Union utility workers spend hours in the cold fixing broken water mains

SUB-FREEZING TEMPERATURES that recently blanketed the area forced union utility workers for Missouri American Water Co. and Illinois American Water Co. out into the cold in an ongoing battle to repair frozen and burst water mains. – Fox 2 News screencap



Utility Workers Local 335 members have been spending hours in sub-freezing temperatures repairing water mains that burst under the pressure of the recent prolonged cold snap.

“They’re fixing 60, 70, 80 breaks a day around the clock,” said Local 335 President Allan Bathon. “Some of these guys are working 12-16 hours straight.”

The extreme cold descended on the area just after Christmas, with temperatures plunging from the teens to single digits.


Bathon said the combination of cold water in the pipes, and soil constriction caused by the cold was putting pressure on aging lines maintained by union workers for Missouri American Water Company.

“You put that really cold water into the pipes and the ground is dry and freezing, it shrinks up. That gives the pipes some room to move in there,” Bathon said. “It’s just a combination of really cold weather, cold water and old systems.”

Bathon said Missouri American declared an emergency, in accordance with the union contract to get as many workers as possible on the street to deal with the main breaks.

As temperatures warm, Bathon said, crews will face a new problem as the ground warms and previously constricted soil settles back into place, putting new pressure on the lines.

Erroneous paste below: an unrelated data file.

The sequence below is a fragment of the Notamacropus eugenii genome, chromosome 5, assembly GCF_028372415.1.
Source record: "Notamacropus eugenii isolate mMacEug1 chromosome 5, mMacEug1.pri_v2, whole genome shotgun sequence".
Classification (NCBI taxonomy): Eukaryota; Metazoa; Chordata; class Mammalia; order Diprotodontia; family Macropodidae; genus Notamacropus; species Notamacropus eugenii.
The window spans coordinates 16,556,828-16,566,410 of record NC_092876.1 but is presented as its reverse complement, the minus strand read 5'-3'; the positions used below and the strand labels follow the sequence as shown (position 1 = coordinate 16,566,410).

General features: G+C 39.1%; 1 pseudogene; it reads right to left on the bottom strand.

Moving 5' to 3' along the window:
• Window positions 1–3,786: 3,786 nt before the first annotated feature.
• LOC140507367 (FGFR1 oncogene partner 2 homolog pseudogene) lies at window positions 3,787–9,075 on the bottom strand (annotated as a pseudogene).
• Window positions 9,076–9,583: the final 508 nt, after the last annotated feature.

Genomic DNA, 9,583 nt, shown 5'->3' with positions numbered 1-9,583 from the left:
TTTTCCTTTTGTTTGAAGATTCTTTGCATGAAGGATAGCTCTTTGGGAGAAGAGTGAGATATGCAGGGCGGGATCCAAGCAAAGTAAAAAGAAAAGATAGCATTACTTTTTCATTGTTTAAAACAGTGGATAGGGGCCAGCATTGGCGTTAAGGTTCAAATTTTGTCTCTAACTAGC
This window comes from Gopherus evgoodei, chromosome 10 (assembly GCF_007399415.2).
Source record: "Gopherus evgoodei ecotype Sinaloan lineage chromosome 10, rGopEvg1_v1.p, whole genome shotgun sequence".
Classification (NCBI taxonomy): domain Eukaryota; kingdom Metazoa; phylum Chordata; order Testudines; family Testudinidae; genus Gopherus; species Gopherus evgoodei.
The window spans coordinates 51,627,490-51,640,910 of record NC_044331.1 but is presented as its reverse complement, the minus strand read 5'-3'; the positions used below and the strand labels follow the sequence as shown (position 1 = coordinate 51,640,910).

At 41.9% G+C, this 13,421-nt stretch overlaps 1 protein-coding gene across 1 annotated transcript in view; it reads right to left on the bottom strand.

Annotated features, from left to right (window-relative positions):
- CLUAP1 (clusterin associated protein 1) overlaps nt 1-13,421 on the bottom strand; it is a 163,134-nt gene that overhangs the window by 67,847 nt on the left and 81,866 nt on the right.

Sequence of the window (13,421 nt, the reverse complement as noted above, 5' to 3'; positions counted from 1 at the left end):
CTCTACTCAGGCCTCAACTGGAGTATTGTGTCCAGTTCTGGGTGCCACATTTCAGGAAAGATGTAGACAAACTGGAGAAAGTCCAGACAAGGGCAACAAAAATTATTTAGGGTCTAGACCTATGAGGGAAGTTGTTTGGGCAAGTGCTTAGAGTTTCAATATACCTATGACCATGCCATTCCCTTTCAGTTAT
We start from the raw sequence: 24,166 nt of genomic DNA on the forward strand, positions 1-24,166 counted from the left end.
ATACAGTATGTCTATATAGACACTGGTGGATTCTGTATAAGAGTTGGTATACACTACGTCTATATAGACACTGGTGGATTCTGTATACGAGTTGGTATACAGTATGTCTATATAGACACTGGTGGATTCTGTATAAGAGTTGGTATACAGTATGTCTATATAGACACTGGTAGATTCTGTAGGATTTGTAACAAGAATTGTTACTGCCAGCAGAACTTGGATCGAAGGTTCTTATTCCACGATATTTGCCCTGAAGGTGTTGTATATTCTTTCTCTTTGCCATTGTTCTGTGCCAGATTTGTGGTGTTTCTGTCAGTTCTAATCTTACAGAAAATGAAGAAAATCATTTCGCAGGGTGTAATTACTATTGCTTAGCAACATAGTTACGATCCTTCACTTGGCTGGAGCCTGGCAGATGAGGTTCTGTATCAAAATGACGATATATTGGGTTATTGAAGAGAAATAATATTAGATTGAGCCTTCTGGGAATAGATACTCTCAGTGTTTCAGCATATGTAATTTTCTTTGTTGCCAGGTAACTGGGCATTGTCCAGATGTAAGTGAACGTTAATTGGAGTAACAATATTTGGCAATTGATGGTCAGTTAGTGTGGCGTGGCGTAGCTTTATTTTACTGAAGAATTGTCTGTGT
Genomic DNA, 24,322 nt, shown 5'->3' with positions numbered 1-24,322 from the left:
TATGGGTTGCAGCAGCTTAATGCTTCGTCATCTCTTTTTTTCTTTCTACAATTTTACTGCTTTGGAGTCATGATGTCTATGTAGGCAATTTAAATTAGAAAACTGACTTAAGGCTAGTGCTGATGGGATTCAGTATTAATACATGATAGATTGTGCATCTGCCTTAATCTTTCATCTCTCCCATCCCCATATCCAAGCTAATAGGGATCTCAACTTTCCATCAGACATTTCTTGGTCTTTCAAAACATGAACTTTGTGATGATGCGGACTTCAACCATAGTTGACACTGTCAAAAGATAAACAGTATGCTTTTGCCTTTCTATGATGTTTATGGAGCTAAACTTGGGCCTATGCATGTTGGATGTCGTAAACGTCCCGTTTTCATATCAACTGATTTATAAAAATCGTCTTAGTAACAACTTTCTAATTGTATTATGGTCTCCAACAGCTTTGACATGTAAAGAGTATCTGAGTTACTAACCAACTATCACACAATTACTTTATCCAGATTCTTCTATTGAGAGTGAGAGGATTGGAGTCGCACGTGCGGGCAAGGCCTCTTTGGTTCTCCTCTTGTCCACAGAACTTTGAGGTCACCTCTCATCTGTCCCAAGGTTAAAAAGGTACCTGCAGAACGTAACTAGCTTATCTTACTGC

Bathon said workers in the water treatment plants are pulling a heavy load as well, trying to keep enough pressure in the lines to avoid the sort of drop that would result in a boil order.

“We’re out at the plants trying to keep things open because with all the breaks you lose the pressure,” he said. “When you lose too much pressure, you have to have a boil order.”

Bathon said he had 100 to 150 members on the street and another 60 to 70 at the water plants working around the clock to keep the water flowing.

“Most people don’t think about it,” he said. “They just turn on the tap and water comes out.

“We’ve got people out there closing down valves, opening valves and fixing leaks here, there and everywhere.”


If you see crews working on the water lines, Bathon said, it might be nice to offer them something warm to eat or drink.

“Make sure they’re not frozen,” he said. Otherwise, stay out of their way so they can get their work done as quickly as possible.


“We have an aging infrastructure,” Brian Russell, a spokesman for Missouri American Water Company told the news media. “The cold water flowing through the old steel pipes just causes them to fracture. We’ve been going out and getting them fixed as fast as we can but for each one we fix, it seems like two or three more break.

Missouri American Water serves roughly 450,000 customers statewide and services about 4,200 miles of water main in St. Louis County alone.

Karen Cooper, senior manager of field operations and production, said Illinois American was requesting all customers conserve water while crews continued to battle frigid temperatures’ impact on the water mains to ensure service for homes, businesses and fire protection.


To report a water main break in Missouri, call 1-866-430-0820.

To report a problem in Illinois, call 1-800-422-2782.

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